ETF Trends
ETF Trends

The Federal Reserve raising interest rates for the first time in nearly a decade last month and expectations for several more rate hikes this year are viewed as positive catalysts for many financial services stocks and exchange traded funds, but the near-term outlook for the sector is clouded due to a flattening yield curve.

Prime rates are the interest rates that commercial banks charge credit-worthy clients and are typically determined by the federal fund rate, or overnight rate that banks lend to one another.

Major banks hiked their prime rates in response to the Fed’s decision to raise its main short-term rate to a range of 0.25% to 0.5% from its previous range of 0% to 0.25%.

However, these banks have held off on raising the deposit rates, or the interest rate banks pay to account holders. The average interest rate on a savings account is about 0.48%, according to Bankrate.

The wider discrepancy between deposit and prime rates could translate to improved profit margins and a potentially stronger financial sector ahead. [Bank Sector ETFs Could Lead as Rates Rise]

More pressing is recent price action in financial services stocks and ETFs, which highlights the group’s vulnerability to a flattening yield curve.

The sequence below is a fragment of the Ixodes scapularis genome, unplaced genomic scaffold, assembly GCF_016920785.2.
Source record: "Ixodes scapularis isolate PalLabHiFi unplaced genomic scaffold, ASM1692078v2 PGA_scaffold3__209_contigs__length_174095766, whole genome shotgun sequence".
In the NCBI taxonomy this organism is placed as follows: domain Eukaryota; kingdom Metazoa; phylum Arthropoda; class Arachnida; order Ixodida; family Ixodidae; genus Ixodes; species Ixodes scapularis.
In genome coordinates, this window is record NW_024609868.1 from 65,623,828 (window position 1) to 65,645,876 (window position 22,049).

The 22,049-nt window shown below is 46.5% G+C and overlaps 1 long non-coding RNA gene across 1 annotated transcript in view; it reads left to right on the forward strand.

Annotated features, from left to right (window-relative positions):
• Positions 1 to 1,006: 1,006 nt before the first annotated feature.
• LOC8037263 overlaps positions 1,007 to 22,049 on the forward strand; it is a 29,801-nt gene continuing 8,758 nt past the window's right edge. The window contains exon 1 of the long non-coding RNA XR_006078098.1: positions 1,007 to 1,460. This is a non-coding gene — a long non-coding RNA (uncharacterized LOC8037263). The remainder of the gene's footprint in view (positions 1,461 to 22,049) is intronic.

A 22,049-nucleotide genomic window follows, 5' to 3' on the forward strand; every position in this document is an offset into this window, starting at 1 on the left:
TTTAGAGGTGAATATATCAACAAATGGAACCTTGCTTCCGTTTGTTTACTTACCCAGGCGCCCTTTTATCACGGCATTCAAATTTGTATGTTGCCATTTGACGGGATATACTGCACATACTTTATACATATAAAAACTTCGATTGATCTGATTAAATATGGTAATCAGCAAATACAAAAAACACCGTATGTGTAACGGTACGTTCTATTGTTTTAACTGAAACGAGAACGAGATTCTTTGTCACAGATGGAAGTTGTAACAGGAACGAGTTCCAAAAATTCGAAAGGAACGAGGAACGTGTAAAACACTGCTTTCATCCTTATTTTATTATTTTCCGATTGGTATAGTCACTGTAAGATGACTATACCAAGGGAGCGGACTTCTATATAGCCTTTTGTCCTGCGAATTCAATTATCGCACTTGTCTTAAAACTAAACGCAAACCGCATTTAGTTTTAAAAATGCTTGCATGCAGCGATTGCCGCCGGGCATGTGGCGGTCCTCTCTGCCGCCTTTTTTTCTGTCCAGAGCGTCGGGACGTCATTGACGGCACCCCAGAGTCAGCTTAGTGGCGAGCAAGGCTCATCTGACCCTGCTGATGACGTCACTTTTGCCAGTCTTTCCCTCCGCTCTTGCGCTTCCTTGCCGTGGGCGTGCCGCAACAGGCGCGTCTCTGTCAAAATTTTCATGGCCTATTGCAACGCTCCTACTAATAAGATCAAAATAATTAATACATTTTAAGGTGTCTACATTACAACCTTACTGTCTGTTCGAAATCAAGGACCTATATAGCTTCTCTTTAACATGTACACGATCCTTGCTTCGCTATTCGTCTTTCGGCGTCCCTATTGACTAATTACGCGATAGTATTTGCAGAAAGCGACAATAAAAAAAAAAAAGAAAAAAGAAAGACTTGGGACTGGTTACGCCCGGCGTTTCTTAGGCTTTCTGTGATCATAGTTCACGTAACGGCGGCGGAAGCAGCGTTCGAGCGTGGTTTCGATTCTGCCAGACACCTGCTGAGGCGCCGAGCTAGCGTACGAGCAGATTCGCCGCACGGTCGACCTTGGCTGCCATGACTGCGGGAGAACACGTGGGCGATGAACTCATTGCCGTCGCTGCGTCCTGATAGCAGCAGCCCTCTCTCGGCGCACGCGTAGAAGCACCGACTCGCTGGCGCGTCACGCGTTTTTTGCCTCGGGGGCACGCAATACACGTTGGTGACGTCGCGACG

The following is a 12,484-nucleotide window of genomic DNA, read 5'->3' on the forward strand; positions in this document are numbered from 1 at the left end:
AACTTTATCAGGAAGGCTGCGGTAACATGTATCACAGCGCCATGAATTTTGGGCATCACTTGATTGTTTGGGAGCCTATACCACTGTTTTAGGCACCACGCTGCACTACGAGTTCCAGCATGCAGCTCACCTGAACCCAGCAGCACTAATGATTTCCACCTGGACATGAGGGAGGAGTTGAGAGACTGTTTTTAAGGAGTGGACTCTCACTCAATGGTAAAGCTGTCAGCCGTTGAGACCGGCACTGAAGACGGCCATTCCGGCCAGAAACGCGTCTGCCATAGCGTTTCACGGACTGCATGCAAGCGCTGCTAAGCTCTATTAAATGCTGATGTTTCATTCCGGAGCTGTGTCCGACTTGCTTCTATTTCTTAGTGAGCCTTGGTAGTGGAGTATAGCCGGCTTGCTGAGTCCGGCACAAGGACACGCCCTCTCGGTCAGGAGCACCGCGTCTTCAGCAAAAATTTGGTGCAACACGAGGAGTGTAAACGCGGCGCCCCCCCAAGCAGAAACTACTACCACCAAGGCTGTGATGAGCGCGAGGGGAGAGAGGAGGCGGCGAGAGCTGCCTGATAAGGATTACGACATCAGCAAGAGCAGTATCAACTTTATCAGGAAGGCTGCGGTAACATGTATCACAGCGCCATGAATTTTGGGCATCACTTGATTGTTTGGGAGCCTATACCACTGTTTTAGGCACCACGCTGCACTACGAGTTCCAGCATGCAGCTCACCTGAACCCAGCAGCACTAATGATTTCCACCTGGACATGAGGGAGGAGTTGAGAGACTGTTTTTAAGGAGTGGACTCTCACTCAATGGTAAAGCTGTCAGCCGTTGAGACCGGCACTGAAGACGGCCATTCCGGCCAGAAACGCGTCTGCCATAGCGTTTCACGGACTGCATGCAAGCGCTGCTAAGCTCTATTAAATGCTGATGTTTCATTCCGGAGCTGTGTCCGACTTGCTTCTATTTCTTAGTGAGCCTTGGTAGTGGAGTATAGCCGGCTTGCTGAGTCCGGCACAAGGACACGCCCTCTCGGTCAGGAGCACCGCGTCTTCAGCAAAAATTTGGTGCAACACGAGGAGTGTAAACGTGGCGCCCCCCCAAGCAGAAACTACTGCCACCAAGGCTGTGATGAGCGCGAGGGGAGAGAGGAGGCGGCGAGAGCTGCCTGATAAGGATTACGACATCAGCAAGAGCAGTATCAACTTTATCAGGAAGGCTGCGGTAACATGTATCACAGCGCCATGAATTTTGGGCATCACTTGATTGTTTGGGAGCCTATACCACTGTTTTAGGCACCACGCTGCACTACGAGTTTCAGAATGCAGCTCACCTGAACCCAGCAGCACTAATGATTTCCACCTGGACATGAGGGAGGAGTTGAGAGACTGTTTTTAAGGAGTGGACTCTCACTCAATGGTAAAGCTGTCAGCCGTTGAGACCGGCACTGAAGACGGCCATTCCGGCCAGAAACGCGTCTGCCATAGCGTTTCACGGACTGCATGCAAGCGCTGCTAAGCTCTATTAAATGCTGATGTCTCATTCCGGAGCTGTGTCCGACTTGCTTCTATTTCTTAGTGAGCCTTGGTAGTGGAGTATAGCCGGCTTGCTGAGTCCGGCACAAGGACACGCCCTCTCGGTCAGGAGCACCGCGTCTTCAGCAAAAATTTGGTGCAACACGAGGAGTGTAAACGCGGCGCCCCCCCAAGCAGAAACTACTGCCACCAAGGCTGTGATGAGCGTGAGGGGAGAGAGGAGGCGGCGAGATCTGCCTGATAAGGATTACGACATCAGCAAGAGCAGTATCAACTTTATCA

“But by December, even before the Fed actually raised rates, conditions changed. Banks stocks were lagging again and the spread, or difference, between the yield on the 10-year Treasury note and the two-year Treasury note – called the 10-2 or 2-10 spread – shrunk to the extremely narrow levels seen in July 2012 and February 2015,” reports Michael Kahn for Barron’s.

One point of attraction for XLF and rival financial services ETFs has been the discounted valuations of big bank stocks. However, the cheapness of U.S. banks belies the strength of the financial sector. Over few years, banks have shed unprofitable businesses and assets while bulking up capital to return some to shareholders through stock buybacks and dividends, the Wall Street Journal reports.

“The problem with a flat yield curve is that it usually appears when the economy is heading toward recession. The details are outside the scope of this column, but it is safe to say that a flatter yield curve would be bad for bank lending. And since financial stocks make up about 16% of the Standard & Poor’s 500, weakness in that sector would create a serious drag on the stock market from a technical point of view,” adds Barron’s.

Financial Select Sector SPDR

The opinions and forecasts expressed herein are solely those of Tom Lydon, and may not actually come to pass. Information on this site should not be used or construed as an offer to sell, a solicitation of an offer to buy, or a recommendation for any product.